As a reminder, in addition to the signed cover sheet, a completed proposal requires the following: 1) Statement of Thesis and Project Summary; 2) Working Outline; 3) Literature Review; 4) Schedule for Completion of Project, with Dates; 5) Annotated Bibliography.

We have discussed thesis, summary, literature review, annotation, and outlining in class already this semester, but we're happy to spend more time clarifying any of those requirements. Otherwise, the next step is to start in on the schedule for completion of the project, with dates. That's right: how are you planning to get from here to the end of your project's time?

Sunday, March 4, 2012

Sunday Morning

Wallace Stevens wrote of Sunday morning's "late coffee and oranges in a sunny chair," on his way to considering rather larger themes that Sundays may suggest.

Here in my sunny chair, late in the morning, I see the small theme of students making fitful progress on their thesis projects. An outline here (thank you), a note on a new research tactic there (good), an update on struggles from a few days ago over there (and since?).

If you aren't one of the few who have attempted an outline yet, do try your hand at one before tomorrow.  Those of you who have partially drafted outlines, check for comments and consider whether you need to redraft or merely complete. Those with fully fledged outlines, check for comments suggesting whether the time has come for you to start showing these outlines to prospective advisers.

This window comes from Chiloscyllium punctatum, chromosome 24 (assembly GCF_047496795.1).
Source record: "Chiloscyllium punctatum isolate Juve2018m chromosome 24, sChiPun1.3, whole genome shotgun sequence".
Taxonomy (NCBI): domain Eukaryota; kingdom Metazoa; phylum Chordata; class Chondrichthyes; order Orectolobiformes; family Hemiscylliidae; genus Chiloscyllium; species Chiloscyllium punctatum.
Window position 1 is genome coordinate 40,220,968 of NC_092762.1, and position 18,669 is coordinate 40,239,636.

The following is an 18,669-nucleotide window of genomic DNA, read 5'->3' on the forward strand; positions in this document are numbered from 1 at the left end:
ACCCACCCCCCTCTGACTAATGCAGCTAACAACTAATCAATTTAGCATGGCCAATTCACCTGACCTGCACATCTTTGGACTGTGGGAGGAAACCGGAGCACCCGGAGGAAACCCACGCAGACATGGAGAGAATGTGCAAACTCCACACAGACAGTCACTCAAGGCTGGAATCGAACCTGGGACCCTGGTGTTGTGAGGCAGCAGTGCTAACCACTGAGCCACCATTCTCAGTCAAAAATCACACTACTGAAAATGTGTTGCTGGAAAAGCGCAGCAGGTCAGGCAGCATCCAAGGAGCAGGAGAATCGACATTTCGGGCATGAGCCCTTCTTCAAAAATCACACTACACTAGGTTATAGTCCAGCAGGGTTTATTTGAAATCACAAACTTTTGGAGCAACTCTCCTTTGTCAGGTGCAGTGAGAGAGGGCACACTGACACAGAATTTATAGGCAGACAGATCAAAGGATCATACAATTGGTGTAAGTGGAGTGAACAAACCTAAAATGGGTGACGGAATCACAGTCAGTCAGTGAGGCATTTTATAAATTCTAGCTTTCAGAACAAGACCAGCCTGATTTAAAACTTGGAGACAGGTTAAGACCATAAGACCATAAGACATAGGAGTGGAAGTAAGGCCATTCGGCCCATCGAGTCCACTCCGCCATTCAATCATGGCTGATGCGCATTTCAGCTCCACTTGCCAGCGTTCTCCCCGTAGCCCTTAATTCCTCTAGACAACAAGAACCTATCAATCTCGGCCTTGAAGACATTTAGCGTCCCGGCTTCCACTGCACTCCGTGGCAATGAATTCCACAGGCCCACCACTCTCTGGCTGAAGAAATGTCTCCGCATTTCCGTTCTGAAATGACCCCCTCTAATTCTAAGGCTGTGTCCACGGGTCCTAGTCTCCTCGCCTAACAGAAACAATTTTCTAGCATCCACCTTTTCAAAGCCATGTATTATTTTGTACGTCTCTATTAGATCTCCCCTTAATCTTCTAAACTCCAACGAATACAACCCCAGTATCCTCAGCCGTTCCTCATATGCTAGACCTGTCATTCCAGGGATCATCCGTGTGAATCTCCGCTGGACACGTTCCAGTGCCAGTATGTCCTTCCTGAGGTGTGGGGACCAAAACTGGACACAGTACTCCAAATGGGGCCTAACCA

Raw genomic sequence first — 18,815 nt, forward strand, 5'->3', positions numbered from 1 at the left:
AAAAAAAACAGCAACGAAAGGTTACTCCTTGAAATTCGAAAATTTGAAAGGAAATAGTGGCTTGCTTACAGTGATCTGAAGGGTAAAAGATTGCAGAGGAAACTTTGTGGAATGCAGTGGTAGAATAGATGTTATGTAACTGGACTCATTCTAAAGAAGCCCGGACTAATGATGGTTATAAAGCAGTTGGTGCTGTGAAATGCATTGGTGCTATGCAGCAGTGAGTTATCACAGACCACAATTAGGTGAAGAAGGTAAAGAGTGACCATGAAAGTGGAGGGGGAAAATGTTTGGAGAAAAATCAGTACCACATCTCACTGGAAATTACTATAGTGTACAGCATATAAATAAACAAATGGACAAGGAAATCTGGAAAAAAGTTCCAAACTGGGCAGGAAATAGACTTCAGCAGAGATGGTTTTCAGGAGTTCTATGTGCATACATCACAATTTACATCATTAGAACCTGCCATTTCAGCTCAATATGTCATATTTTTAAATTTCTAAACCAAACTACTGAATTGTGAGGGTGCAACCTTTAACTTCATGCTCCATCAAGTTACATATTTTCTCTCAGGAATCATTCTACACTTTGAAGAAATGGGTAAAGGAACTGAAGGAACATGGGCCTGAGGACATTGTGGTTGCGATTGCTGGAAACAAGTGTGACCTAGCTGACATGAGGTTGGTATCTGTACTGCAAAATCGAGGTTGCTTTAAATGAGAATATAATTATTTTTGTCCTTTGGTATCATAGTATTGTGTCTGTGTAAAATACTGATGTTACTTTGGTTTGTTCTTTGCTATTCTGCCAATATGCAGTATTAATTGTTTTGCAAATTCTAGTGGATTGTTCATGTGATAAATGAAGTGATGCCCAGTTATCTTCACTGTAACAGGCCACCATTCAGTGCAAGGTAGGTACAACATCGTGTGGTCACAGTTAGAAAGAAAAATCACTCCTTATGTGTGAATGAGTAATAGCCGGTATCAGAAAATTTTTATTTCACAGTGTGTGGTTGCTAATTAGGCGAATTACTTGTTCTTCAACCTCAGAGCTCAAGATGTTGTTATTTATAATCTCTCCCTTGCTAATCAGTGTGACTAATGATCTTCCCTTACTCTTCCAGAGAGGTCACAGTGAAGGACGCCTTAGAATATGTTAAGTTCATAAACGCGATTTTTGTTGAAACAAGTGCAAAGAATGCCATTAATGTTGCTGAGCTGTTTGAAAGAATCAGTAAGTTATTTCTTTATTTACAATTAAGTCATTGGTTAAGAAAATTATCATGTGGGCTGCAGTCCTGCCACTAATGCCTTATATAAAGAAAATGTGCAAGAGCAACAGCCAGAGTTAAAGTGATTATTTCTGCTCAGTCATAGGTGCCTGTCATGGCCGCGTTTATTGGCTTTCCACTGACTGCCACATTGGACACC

Sunday, February 26, 2012

What You Think

For starters, this week, I feel I should point out that few of you took to heart Chris Foster's challenge from last week:

"My challenge to you for this week (if you haven’t already done so) is to come up with an outline of what topics you expect your paper to cover and in what level of detail."

More generally, the majority of those who posted did a nice job of posting links to recent reading relevant to their topic.  These links are an important window for your professors and your classmates.

They are not, however, particularly helpful as to the contents of your own thoughts about what you have been reading and researching.

A pattern discernible in class has been that, when queried in person, each of you has interesting and crucial comments to make about the reasoning and worries behind your chosen topic.

On the blogs, I'm still sensing that the majority of you may be posting for the sake of having made a post.

We want to know what you think about what you are reading, about what its relevance is to your chosen thesis, about where each source might fit in as either support or counterargument, and so foth.

Before you graduate, you will have to make this thinking about your sources and their arguments clear in the course and context of your capstone thesis and during its defense before your advisers.